#1 We have the ability to capture enough CO2 to meet the goals of the Paris Agreement.
True about statement #1…
The various climate change mitigation scenarios incorporate CO2 capture, storage and utilisation (CCUS) technologies.
In its 2050 carbon neutrality scenario1 projects that 7.6 Gt of CO2 will be captured each year by 2050. As for the Intergovernmental Panel on Climate Change (IPCC), in its sixth report published in April 20222, it emphasizes: « Mitigation strategies to limit warming to 1.5°C or 2°C include the transition to fossil fuels associated with CO2 capture and storage […], and the deployment of CO2 capture methods [editor’s note: such as direct atmospheric capture] to offset residual emissions. »
However, it must be kept in mind that CO2 capture is only part of the solution: 37.1 Gt of fossil CO2 were emitted in 20213. A range of measures must be implemented to mitigate climate change: agriculture, forestry and the oceans all play, in their own way, a very important role in the global carbon balance.
False about statement #1…
The targets are well above current CO2 capture and recovery capacities.
The IEA estimates that 4 Gt of CO2/year must be captured by 2035 and 7.6 Gt by 2050. To date, only 35 commercial facilities are using CCUS. These are pilot projects and their capture capacities are extremely small: less than 0.05 Gt of CO2 per year4.
The IEA estimates that 4 Gt of CO2/year must be captured by 2035 and 7.6 Gt by 2050.
The industry has yet to be developed, and the IEA’s targets are out of reach due to the investments required, particularly in high-emitting countries like China, India and the United States. The ramp-up will require the installation of new facilities, as well as the very costly renovation of existing units (retrofitting).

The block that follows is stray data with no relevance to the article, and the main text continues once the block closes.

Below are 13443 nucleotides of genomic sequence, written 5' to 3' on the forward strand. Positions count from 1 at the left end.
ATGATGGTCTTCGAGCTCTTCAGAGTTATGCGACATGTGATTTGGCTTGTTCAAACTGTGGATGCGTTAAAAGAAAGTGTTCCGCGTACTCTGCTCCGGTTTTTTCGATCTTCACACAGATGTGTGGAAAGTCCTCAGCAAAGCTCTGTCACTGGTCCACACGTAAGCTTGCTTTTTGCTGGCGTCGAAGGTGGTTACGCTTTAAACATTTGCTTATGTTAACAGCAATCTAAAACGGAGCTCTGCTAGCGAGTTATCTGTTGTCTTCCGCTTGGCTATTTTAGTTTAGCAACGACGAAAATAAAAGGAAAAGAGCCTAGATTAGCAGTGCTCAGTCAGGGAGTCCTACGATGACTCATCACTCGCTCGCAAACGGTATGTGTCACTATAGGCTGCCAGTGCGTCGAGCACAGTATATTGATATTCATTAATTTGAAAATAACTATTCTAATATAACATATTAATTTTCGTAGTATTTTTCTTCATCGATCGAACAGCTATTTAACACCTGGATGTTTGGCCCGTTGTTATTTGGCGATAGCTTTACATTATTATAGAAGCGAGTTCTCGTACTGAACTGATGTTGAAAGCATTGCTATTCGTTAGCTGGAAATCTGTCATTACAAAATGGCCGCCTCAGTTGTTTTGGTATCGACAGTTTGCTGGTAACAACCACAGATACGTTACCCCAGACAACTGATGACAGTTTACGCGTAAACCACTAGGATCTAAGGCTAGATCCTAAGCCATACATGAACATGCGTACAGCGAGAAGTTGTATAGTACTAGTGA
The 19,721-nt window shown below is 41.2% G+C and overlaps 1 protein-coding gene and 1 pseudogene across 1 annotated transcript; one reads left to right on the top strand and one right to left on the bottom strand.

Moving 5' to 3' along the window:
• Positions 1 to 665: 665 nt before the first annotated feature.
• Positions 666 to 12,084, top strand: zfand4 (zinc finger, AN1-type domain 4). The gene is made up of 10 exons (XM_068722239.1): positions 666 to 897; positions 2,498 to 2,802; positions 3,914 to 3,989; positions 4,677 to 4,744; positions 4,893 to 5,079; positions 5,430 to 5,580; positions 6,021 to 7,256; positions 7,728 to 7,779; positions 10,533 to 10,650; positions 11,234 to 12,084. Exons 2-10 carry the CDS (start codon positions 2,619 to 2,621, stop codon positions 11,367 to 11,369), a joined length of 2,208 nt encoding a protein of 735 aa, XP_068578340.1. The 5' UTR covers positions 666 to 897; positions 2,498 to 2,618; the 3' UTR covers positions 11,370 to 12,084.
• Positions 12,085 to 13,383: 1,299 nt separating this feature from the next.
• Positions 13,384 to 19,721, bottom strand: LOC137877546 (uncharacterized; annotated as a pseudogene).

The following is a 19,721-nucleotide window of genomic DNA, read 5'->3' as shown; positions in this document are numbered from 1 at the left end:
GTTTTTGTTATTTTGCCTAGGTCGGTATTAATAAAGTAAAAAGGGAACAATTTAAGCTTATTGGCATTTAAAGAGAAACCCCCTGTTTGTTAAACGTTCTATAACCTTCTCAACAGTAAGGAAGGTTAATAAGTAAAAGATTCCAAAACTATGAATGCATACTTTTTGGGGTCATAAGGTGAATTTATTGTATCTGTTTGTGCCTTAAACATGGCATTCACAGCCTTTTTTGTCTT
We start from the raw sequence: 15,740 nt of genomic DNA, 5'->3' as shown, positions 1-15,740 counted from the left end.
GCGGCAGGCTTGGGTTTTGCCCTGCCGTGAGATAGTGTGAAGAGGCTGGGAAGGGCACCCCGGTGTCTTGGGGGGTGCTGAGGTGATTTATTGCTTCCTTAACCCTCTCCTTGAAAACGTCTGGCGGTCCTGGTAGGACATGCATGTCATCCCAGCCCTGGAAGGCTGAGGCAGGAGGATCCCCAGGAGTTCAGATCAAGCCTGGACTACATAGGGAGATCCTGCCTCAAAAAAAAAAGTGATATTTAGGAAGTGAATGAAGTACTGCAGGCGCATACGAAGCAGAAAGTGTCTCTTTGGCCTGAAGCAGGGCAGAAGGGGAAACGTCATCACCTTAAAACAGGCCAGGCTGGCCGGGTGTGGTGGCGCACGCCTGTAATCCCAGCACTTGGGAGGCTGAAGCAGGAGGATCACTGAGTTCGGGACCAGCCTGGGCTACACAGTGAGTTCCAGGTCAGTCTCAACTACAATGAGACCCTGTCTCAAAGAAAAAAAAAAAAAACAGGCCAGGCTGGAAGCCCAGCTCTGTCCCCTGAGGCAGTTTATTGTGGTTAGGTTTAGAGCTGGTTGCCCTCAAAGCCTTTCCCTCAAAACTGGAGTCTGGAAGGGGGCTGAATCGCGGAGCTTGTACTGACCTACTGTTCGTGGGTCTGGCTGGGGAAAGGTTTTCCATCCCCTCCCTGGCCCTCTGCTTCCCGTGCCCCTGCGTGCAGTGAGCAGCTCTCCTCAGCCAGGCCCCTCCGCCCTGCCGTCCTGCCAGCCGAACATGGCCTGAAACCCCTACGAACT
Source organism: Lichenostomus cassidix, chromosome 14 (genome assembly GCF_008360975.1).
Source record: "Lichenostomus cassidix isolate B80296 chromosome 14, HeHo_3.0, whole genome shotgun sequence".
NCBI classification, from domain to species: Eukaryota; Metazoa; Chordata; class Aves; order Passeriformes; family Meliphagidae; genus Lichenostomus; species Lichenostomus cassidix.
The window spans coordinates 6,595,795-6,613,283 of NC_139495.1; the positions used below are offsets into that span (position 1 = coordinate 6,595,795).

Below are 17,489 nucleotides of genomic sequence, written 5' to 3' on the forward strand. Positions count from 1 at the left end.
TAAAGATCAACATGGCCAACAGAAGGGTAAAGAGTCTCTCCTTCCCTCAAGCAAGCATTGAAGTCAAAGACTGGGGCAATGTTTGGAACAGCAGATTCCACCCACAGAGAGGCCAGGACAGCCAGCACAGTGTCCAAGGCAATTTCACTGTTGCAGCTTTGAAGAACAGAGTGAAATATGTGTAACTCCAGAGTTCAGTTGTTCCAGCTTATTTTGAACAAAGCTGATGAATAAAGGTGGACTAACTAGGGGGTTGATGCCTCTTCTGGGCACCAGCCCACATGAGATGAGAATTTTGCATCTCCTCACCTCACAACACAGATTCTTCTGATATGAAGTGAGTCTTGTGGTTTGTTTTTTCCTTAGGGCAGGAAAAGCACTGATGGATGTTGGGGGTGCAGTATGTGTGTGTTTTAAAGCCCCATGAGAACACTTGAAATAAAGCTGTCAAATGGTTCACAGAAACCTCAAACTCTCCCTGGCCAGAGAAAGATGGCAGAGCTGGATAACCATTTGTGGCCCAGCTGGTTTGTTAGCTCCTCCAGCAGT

Uncertain about statement #1…
The amount of water and energy required for CCUS could limit the process.
Let’s look at the impact of installing a CO2 capture unit on an existing coal plant5. Assuming an electrical efficiency of 46% for a production capacity of 500 MWe, the efficiency loss in the ideal case would be at least 3.8%. In reality, this loss is more like 10%, or an efficiency after capture of 36%. Two-thirds of the energy consumed is for capture, and the remaining third for compression of the CO2. To this must be added the energy required for transport and injection: keeping the CO2 in a supercritical or liquefied state requires a lot of energy.
As for water, current processes generate a lot of heat. The water needed to cool the installation will increase the consumption of this resource.
#2 It is already possible to capture and recycle CO2 emitted by human activities.
True about statement #2…
Many sectors are already using CCUS technologies.
CO2 capture technologies have been around since the 1970s and are used for enhanced oil recovery and natural gas processing. However, in this context, the CO2 is not recovered but released into the atmosphere. 35 commercial industrial facilities use CCSUs to capture and recover CO2, for example by treating flue gases with amine chemistry.
False about statement #2…
The recovery or storage channels have yet to be developed.
To date, of the 440 Mt of CO2 captured each year, 230 Mt of CO2 are used mainly for the production of urea for fertilization (130 million tons) and enhanced oil recovery (80 million tons)6. We cannot imagine recovering billions of tons of CO2 in this way.